Swings in the stock market are foretelling moves in presidential polls, according to Tom McClellan, technical analyst and editor of the newsletter The McClellan Market Report. If you want to know who will pull ahead in the 2016 election, he said, look to equities.
"The stock market movements tend to lead the changes in the poll numbers by about a week," McClellan told CNBC's "Squawk on the Street" on Wednesday. "If you see a movement in the Dow or the S&P or your favorite index, you're likely to see the same movement show up about a week or a week and a half later in the poll numbers."
McClellan compared major U.S. indexes and polls from RealClearPolitics, and found that the two move in lockstep. He started comparing them in the 2000 election, and found that numbers become accurate when daily polling begins closer to November.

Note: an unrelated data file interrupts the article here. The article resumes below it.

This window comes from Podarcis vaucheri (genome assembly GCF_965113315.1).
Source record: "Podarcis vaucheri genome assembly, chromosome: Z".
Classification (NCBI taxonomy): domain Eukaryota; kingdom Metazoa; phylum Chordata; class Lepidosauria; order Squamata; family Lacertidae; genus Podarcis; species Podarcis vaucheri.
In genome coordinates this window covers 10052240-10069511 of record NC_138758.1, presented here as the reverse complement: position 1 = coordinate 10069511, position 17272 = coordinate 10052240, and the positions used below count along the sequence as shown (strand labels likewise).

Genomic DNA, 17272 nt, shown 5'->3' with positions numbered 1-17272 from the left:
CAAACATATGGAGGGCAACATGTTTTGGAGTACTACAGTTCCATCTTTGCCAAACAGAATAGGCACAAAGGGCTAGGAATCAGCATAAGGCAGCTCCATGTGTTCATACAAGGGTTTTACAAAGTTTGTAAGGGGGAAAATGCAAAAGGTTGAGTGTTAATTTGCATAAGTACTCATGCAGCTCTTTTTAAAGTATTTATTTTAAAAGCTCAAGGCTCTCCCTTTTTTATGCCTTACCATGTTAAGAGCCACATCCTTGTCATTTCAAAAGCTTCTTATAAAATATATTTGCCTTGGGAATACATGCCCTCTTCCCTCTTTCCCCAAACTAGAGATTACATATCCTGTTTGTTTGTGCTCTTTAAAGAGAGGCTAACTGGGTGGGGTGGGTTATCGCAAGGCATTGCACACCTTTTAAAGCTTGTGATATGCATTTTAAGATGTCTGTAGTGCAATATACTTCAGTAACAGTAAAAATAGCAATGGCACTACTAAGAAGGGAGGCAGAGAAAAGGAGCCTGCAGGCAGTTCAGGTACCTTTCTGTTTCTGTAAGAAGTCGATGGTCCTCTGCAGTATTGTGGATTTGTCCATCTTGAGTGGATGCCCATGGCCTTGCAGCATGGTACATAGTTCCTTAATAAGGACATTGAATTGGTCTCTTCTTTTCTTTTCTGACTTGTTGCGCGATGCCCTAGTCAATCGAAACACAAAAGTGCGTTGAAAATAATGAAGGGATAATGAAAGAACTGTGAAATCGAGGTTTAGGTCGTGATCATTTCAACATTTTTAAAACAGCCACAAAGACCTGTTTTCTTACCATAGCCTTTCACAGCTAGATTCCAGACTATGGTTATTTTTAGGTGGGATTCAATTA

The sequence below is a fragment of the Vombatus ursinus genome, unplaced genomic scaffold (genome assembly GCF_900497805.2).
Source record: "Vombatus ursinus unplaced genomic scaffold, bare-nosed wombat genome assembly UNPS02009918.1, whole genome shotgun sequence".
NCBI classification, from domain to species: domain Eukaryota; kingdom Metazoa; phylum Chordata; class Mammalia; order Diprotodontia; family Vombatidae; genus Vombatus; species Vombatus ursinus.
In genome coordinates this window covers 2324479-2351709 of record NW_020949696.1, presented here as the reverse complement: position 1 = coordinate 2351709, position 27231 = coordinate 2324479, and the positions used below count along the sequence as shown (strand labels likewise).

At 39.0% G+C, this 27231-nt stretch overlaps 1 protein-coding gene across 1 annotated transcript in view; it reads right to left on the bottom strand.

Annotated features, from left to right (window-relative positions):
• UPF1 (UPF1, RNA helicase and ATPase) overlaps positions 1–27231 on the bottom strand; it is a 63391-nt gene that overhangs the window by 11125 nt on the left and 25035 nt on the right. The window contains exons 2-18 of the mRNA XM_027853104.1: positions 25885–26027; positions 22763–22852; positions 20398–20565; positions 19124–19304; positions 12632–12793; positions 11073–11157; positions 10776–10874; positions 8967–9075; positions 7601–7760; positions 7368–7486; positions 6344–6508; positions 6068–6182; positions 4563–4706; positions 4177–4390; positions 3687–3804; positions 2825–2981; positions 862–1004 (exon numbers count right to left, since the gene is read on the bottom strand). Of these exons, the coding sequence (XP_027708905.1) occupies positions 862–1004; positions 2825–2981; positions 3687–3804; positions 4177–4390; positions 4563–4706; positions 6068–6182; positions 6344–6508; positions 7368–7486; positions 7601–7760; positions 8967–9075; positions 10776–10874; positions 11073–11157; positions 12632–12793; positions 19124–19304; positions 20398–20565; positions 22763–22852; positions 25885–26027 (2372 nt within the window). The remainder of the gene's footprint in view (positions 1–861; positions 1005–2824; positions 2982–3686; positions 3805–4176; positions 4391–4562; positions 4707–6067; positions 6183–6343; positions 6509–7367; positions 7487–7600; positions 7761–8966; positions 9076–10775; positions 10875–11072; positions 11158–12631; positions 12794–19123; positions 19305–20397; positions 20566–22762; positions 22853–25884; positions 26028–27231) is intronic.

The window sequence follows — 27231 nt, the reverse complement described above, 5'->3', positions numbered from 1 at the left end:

Former Secretary of State Hillary Clinton became the presumptive Democratic presidential nominee Tuesday night. McClellan pointed to the corresponding Dow Jones industrial average, which has moved higher in the past two weeks as Clinton gained ground.
"If the market moves up, that tends to benefit the incumbent in the last elections," McClellan said, adding that Clinton, the way the model works, is being viewed by the market as the incumbent.
"If the market bids up people tend to feel better about it, and if people are feeling good they like the guy who's in office more."